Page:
NEW DELHI (AFP) – India's premier appealed Saturday to the opposition to make the next session of parliament "productive" after the last one was cut short by heated rows over allegations of government corruption.
"The government is willing to discuss any issue," embattled Prime Minister Manmohan Singh said in New Delhi ahead of the scheduled opening of the monsoon session on Monday.
"I hope it will be a constructive and productive session of parliament -- a lot of legislative agenda is pending," Singh told reporters.
The last session ended two days early, gridlocked by opposition protests over alleged government graft, and was one of the least productive on record.
The session opens as India faces testing times -- hit by a capital flight with investors worried about slow growth, a massive deficit, stalled economic reforms and a slew of graft scandals that have paralysed the political process.
Leading news magazine India Today called the session a "last chance" for Singh, widely accused of being an indecisive underachiever.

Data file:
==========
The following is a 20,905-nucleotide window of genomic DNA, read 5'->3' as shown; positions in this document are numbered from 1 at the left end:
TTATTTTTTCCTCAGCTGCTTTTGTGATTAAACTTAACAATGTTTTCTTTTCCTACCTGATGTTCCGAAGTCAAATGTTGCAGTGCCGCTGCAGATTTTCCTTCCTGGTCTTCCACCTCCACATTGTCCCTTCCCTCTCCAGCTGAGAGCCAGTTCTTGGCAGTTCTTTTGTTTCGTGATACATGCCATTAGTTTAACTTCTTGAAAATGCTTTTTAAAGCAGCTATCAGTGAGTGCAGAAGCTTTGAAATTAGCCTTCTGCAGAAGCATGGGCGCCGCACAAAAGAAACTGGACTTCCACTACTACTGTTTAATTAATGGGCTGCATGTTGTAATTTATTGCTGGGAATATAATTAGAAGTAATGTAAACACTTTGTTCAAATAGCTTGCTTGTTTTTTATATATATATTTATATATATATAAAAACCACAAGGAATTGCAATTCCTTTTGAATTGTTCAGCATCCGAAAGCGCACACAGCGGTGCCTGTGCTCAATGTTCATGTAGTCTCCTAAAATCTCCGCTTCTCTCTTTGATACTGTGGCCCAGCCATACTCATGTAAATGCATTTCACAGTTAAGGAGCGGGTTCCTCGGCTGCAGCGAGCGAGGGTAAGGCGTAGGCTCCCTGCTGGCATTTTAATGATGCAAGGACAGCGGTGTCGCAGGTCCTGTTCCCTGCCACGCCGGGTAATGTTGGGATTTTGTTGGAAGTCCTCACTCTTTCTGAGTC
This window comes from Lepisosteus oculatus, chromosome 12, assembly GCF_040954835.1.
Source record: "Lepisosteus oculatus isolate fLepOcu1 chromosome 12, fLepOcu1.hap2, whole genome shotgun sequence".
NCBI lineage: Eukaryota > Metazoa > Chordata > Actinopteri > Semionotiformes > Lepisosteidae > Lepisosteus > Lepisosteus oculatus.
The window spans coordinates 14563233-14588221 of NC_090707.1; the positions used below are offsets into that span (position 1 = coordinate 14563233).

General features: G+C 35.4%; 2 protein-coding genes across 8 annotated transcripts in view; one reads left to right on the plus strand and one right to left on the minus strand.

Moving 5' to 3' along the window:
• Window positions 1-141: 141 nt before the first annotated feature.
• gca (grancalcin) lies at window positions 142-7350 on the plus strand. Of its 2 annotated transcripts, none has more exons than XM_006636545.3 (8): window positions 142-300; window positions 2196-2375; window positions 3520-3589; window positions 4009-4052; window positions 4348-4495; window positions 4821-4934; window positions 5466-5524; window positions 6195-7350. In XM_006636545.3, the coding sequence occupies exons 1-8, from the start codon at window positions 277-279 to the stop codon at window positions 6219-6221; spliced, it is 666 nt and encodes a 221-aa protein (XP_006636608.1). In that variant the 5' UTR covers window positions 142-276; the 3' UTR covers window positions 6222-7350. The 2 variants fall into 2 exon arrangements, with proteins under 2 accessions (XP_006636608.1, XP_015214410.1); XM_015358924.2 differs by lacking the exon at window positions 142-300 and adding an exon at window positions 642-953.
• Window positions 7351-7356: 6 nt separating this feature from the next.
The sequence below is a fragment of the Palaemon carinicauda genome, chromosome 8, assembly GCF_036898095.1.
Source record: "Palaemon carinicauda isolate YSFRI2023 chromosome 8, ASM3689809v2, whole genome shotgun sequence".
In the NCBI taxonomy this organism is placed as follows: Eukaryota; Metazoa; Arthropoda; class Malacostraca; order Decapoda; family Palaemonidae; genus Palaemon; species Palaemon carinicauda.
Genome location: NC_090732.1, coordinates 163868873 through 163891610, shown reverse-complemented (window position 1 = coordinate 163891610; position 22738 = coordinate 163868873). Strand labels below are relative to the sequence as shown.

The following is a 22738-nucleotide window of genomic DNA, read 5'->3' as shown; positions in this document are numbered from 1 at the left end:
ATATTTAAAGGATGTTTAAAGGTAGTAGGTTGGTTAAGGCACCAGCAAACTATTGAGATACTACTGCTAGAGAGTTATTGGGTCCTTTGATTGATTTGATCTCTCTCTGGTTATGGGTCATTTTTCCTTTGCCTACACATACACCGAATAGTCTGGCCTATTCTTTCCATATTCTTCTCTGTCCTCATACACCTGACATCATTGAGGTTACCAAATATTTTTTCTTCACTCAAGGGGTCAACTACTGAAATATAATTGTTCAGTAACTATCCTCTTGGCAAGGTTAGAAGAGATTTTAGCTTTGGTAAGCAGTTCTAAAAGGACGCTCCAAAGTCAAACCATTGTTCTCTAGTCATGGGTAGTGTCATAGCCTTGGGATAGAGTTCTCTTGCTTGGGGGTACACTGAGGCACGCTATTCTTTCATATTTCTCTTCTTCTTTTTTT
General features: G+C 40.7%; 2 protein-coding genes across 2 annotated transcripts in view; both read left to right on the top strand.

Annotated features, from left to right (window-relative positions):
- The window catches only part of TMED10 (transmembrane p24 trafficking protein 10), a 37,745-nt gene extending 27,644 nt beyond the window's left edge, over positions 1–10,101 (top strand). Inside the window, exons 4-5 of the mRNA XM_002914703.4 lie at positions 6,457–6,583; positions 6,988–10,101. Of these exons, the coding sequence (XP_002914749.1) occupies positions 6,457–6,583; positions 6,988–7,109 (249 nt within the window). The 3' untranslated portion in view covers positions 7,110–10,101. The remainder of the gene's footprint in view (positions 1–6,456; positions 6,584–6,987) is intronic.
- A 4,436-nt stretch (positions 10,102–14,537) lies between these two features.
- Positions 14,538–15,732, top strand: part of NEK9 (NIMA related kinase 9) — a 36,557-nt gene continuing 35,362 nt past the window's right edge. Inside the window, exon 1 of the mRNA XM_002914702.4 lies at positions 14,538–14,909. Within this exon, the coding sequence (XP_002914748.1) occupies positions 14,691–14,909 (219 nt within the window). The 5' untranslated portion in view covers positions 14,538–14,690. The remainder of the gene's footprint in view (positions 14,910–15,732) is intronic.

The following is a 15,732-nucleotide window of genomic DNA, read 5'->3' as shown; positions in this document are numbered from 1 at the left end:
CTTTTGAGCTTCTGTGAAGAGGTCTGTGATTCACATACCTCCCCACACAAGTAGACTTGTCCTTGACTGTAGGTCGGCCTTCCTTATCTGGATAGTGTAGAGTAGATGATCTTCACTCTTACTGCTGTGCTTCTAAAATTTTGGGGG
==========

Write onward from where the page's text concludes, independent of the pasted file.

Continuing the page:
Singh "has got his choice cut out for him: do or be damned", the magazine said.
Top of the Congress government's lawmaking agenda is its landmark food security measure to give ultra-cheap grain to over 800 million people it sees as key to its hopes of election for a third term, in polls due by May 2014.
The left-leaning government put the populist food scheme, aimed at addressing widespread malnutrition, into effect using an emergency decree -- but it needs passage through parliament to become law.
The government expects support for the food welfare measure, with the opposition expressing broad backing -- mindful of the fact criticism could steer India's legions of poor towards Congress as elections near.